Russian Claims Terror Ring Using Women
Russian Claims Terror Ring Using Women
Jul. 10, 2003
MOSCOW (AP) _ A bomb exploded outside a central Moscow restaurant Thursday, killing a security agent in an attack authorities said was the work of a terrorist ring training female suicide bombers for national strikes.
The early-morning explosion along the main boulevard leading to the Kremlin also was linked to a double suicide bombing at a weekend rock concert in Moscow, which killed the two female attackers and 14 other people. The bombings raised fears Chechen rebels were bringing their separatist war to the Russian capital.
Interior Minister Boris Gryzlov said the two attacks were coordinated by a unit of terrorists ``with a common leadership,'' but he declined to identify the ringleaders.
``We have information that will enable us to shortly hunt down this unit training female suicide bombers,'' Gryzlov said in comments shown on Russian television.
All Russians, ``not only Muscovites, but also residents of other cities, should be vigilant,'' he said.
President Vladimir Putin's main envoy on Chechnya, Sergei Yastrzhembsky, warned earlier of an increased threat of such suicide bombings across the country.
``The threat of spreading of the 'Palestinian variant' of terrorism in Russia has become reality,'' he told an international conference in Rome, according to a Thursday report in Vremya Novostei newspaper.
Shortly before midnight Wednesday, police stopped a woman trying to carry a bag with explosives into a restaurant on Tverskaya-Yamskaya Street.
The woman was detained after her behavior attracted the attention of security guards, officials said. Her bag, which contained a bomb Gryzlov said was equivalent to 1.1 pounds of TNT, was left on the street.
After clearing the area and failing to trigger the device with a remote-controlled robot, a bomb disposal expert was called in.
As Federal Security Service Maj. Georgy Trofimov crouched down early Thursday in a protective suit to inspect the device, it detonated with a burst of smoke and sparks _ throwing him back several yards into the street.
Trofimov, 29, had helped defuse part of an explosives-laden belt worn by one of the two female bombers who died in Saturday's attacks at the rock festival. About 60 people were wounded.
A Moscow court issued an arrest warrant for 22-year-old Chechen resident Zarema Muzhikhoyeva, who was detained for the latest attack, ITAR-Tass reported. Her husband joined the Chechen rebels several years ago and was killed, and her family's house was destroyed in the earlier 1994-1996 Chechen war, the news agency said.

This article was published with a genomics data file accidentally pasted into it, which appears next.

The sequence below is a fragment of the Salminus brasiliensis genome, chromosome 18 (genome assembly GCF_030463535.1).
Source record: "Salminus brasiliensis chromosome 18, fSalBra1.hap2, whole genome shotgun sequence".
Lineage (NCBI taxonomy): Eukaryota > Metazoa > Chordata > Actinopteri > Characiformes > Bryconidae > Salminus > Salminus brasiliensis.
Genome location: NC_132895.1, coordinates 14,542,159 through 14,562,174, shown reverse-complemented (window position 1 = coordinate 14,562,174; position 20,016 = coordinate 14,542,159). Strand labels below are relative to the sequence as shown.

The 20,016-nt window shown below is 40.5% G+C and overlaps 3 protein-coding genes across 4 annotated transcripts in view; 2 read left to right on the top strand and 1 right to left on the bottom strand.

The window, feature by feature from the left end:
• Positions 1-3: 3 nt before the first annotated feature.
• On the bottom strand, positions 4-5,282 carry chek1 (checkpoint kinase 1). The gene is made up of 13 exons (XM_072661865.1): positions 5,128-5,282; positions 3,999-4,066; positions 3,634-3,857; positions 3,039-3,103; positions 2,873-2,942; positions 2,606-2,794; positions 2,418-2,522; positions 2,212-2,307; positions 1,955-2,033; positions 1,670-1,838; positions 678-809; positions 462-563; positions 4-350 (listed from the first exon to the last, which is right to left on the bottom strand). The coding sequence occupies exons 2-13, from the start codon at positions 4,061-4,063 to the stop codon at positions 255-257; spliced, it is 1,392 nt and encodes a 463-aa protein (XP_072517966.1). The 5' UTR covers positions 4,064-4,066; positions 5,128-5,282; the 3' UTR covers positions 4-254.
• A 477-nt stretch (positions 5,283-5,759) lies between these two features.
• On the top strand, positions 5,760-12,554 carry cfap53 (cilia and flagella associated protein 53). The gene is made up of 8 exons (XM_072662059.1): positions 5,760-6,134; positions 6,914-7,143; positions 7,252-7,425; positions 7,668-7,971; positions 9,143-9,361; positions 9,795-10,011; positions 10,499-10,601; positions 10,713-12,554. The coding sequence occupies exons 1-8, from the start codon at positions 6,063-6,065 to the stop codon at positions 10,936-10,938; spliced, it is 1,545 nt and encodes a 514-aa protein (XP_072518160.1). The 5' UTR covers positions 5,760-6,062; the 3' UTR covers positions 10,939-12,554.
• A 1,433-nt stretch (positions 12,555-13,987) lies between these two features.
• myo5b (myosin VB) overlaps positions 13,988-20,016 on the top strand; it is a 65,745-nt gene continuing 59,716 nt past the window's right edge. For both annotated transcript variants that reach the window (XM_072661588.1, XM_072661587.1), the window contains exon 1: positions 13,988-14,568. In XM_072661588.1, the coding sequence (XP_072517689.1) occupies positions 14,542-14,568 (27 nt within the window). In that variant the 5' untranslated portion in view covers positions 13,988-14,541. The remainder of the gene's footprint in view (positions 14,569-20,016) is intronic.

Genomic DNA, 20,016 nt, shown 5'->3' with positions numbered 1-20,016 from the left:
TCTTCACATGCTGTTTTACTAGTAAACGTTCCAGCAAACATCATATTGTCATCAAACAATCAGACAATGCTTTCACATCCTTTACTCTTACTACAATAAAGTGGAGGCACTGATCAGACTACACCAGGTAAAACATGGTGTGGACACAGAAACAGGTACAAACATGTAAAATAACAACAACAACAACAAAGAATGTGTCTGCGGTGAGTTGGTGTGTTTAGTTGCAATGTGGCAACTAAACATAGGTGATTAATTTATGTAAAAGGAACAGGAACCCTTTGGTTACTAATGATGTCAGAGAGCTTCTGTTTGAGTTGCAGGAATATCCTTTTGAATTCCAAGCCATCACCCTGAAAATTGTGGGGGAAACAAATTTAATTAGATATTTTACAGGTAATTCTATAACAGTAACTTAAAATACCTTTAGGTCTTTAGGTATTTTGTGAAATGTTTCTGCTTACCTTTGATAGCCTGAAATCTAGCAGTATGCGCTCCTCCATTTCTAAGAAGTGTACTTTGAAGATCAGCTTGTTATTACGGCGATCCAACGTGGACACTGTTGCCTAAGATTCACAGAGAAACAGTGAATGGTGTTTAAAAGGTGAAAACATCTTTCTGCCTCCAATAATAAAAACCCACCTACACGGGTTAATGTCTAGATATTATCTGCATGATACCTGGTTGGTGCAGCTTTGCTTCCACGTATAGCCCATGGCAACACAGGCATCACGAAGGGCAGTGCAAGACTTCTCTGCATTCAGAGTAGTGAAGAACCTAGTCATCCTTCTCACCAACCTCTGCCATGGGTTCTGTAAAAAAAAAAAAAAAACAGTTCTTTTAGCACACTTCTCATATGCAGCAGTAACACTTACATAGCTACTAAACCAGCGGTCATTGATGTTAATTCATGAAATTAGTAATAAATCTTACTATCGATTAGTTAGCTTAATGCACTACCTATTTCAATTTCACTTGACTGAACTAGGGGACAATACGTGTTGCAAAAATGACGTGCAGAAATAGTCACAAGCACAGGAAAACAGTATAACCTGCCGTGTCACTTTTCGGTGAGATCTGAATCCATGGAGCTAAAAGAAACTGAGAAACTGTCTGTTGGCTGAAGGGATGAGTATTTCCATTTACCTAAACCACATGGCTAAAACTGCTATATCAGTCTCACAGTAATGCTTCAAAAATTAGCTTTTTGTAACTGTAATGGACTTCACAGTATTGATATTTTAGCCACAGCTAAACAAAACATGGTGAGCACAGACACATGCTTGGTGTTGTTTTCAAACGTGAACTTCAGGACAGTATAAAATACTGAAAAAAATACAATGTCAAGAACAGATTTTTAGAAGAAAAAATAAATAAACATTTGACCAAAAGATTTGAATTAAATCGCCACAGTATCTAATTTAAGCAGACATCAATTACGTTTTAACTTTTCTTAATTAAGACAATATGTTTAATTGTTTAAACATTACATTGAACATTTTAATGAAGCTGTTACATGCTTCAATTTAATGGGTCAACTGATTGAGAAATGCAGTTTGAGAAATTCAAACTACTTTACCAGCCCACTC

Muzhikhoyeva was living with her aunt in Chechnya but left five months ago and her whereabouts since were unknown, law enforcement officials told ITAR-Tass.
Worries about terror attacks in Moscow have remained high since militant Chechens _ including women wearing belts of explosives _ seized a Moscow theater in October. Russian special forces ended the standoff by pumping a narcotic gas into the building that later was blamed for causing most of the 129 hostage deaths.
The Kremlin insists the main fighting in Chechnya is over since the latest war there began almost four years ago, but small-scale attacks and mine explosions cause daily Russian casualties. Hundreds of civilians are each day detained in ``mopping-up'' operations to find rebel sympathizers.
Yastrzhembsky told the Interfax news agency on Thursday that the Kremlin refused to negotiate with separatist leader Aslan Maskhadov.
U.S. Ambassador to Russia Alexander Vershbow said Washington would share intelligence information with Moscow to help prevent terror attacks, Interfax quoted him as saying.
Still, the United States ``will continue to support efforts to find a political solution to the Chechen conflict, which at the end of the day is the only way to end the tragedy,'' Vershbow said.
Also Thursday, Chechen officials reopened the provincial government's administration building damaged in a December truck bomb attack that killed 72 people.
The Kremlin-backed Chechen leader, Akhmad Kadyrov, said the restored building was a symbol of Chechnya's rebirth in spite of terrorists' actions, ITAR-Tass reported.
Russian forces have been bogged down in Chechnya since 1999, when they returned after rebel raids on a neighboring region and a series of bombings in Russian cities. Russian troops fought a 1994-1996 war with Chechen separatists that ended in a Russian retreat and de facto independence for the region.